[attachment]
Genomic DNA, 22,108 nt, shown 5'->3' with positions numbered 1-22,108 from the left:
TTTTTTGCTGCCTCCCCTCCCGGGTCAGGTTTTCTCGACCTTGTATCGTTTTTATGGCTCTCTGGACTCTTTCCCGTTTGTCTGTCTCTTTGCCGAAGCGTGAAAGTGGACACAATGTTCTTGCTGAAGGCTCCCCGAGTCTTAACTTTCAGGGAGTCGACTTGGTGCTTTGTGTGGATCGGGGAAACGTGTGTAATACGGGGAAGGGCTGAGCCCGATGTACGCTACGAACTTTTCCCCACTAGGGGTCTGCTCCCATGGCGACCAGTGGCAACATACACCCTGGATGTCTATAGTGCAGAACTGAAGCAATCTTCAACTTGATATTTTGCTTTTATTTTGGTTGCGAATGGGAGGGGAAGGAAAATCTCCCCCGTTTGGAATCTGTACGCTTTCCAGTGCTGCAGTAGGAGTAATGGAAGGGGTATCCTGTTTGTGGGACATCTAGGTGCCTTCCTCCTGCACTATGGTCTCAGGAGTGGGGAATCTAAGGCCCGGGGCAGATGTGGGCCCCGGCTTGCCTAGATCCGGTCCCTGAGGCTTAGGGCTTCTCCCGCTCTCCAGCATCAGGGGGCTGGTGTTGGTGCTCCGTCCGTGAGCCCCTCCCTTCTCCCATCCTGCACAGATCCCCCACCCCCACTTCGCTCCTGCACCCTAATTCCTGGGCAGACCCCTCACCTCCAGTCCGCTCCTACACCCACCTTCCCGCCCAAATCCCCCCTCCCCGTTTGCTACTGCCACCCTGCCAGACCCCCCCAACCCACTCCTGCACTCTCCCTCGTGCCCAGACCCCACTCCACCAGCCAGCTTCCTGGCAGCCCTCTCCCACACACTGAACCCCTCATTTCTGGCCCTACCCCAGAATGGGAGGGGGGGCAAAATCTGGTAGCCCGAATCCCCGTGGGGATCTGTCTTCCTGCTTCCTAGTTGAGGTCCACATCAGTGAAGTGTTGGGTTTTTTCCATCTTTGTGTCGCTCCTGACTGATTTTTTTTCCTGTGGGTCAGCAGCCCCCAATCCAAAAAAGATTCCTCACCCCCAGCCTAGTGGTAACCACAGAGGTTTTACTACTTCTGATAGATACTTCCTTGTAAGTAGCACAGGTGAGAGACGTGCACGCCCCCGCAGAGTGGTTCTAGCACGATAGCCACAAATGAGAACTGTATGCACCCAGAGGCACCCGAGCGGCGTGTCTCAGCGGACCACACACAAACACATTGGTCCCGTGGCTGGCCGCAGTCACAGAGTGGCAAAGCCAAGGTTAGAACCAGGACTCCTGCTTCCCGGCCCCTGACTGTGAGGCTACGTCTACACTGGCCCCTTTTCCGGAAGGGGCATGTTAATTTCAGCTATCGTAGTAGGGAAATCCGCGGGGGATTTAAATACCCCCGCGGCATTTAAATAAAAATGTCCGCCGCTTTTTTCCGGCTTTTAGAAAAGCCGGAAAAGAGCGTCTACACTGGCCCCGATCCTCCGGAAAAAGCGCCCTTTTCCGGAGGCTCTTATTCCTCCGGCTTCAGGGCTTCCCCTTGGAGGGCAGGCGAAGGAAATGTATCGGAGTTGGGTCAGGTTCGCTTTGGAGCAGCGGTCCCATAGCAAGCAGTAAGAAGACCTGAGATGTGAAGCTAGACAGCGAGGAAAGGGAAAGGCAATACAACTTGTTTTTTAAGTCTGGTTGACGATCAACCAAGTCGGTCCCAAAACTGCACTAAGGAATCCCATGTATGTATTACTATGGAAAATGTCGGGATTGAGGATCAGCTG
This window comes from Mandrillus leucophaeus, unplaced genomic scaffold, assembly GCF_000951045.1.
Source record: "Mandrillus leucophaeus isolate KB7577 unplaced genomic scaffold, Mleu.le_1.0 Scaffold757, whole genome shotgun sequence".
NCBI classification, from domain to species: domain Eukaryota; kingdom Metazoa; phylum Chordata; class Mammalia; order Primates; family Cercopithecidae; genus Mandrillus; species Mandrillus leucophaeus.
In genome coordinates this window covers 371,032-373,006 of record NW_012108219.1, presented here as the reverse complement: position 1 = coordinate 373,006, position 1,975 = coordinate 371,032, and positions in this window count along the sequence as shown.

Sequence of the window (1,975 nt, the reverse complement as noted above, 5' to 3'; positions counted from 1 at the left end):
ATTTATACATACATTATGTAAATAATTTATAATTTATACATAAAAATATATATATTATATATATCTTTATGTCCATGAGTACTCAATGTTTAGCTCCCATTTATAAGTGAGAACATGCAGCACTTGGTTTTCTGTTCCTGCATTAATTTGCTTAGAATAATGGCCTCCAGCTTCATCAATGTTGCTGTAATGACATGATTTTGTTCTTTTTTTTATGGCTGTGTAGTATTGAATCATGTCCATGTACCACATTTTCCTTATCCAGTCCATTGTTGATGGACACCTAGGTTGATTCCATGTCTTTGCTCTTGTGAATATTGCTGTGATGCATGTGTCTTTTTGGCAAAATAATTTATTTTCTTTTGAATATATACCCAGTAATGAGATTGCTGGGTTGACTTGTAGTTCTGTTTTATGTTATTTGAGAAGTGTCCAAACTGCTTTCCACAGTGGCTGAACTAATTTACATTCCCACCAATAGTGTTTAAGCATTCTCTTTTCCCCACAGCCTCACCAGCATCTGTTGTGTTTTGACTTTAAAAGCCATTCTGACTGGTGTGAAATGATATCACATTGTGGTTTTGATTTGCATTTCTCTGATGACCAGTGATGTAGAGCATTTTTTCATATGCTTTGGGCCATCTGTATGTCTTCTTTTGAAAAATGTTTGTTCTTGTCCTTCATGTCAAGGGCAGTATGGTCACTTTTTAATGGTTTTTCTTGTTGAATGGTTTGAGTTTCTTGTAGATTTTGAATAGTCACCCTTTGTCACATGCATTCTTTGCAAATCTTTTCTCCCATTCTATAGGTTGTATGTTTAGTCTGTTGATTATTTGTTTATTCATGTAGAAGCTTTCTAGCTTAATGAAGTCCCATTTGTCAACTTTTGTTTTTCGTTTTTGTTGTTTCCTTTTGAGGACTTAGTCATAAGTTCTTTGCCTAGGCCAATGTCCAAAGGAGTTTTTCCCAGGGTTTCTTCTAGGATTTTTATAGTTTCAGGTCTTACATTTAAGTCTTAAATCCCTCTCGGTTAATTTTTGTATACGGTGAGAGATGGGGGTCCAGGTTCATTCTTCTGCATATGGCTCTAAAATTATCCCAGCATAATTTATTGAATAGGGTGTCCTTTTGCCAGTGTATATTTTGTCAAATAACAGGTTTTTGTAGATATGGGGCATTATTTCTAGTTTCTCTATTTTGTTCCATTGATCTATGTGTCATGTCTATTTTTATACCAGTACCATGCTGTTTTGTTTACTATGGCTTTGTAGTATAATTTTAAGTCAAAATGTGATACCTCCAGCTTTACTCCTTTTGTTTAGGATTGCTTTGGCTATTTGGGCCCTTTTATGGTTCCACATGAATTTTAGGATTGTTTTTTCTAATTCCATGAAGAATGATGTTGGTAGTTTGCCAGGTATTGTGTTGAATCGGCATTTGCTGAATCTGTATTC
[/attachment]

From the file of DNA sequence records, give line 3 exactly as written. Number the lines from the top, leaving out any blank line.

This window comes from Mandrillus leucophaeus, unplaced genomic scaffold, assembly GCF_000951045.1.